Much of the debate has been clouded by the conflation of the phenomenon of concentration camps, which predate the Holocaust, and the camps introduced by the Nazis. The key difference is between temporary measures instituted by authoritarian regimes before the Holocaust and the permanent dehumanization of classes of people under the totalitarian Nazi regime.

The camps launched by the Spanish rulers in Cuba in the 1890s — seen by historians as the first concentration camps — sought to control a civilian population perceived as sympathetic to insurgents for the duration of an operation aimed at quelling an uprising. The same is true of the camps that the British established in the subsequent decade to control the Boer insurgents in South Africa.

In both those cases, and in subsequent manifestations, concentration camps were inhumane and deadly — but not permanent. The authorities who established the camps hoped to quell opposition, not to establish a permanent system of imprisoning a designated class of citizen.

The same was true of the initial Nazi concentration camps, which were established shortly after the rise to power of Adolf Hitler in 1933. The first prisoners were “primarily Communists, Social Democrats and other political enemies of Nazism who were seen as being in need of political reeducation,” according to “The Holocaust Encyclopedia” edited by Walter Laqueur.

The SS assumed control of the camps within a year and by the outbreak of war in 1939, the camps’ mission had shifted: Many had become slave labor camps, housing populations the Nazis considered subhuman, including Poles, Slavs and Jews, and contracting their labor out to the German private sector.

Another tendency is to conflate concentration camp with Nazi death camps, which had a single overriding purpose: the extermination of the Jews.

So are these concentration camps minus the Nazi baggage?

Andrea Pitzer, a historian who last year wrote a book “One Long Night,” on the history of concentration camps, believes the designation is accurate in this case.

“Yes, of course they’re concentration camps,” she said this week on Twitter. “They aren’t the unique subset of death camps that were invented by the Nazis for genocide, or even Arctic Gulag camps built for hard labor. But they’re camps created to punish a whole class of civilians via mass detention without trial.”

Given that the Trump administration said it is seeking an expedited solution, and that displaced persons conventionally spend time in relocation centers, I asked Pitzer to expand on her conclusion that these are indeed concentration camps. She said what was key to her determination was how other Trump officials, including Attorney General Jeff Sessions and top Trump adviser Stephen Miller, have described the policy as a deterrent.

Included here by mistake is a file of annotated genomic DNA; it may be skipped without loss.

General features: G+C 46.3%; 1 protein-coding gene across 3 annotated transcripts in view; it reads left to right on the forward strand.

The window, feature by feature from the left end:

“We have indications dating back to August that the separation policy was being looked at as a punitive measure — in the hopes that it would deter entry,” she wrote in an email.

“So we have punitive detention being used against asylum seekers, adults and children alike,” Pitzer said. “It’s a policy that wasn’t in place before under other administrations, and there’s no law requiring it. It wasn’t adopted as an emergency measure to deal with a new problem or a massive influx. People are being deported without their children, which is as punitive a measure as one can imagine. What can you take from people who have nothing? Their children.”

Historians take the long view

Deborah Lipstadt, the Holocaust historian, said it was not helpful to focus on the correct terminology while an event is underway.

“Ten years from now if we’re sitting around analyzing this from a historical point of view, we can make comparisons,” she said in an interview, noting for instance that it took years to precisely define the carnage in Cambodia in the 1970s as a civil war that included a genocide rather than a genocide in and of itself. “I think the comparisons are made too easily and too glibly; the comparisons don’t get us where we need to go.”

Lipstadt said the Trump administration’s policy of separating children from their parents as a deterrent measure should be regarded on its own terms, whatever historical term eventually defines it.

“Something doesn’t have to be like the Holocaust to be awful, to be just plain wrong,” she said. “Separating children from their parents, children in diapers, putting them in cages, listening to them weep — it’s treating people like commodities.”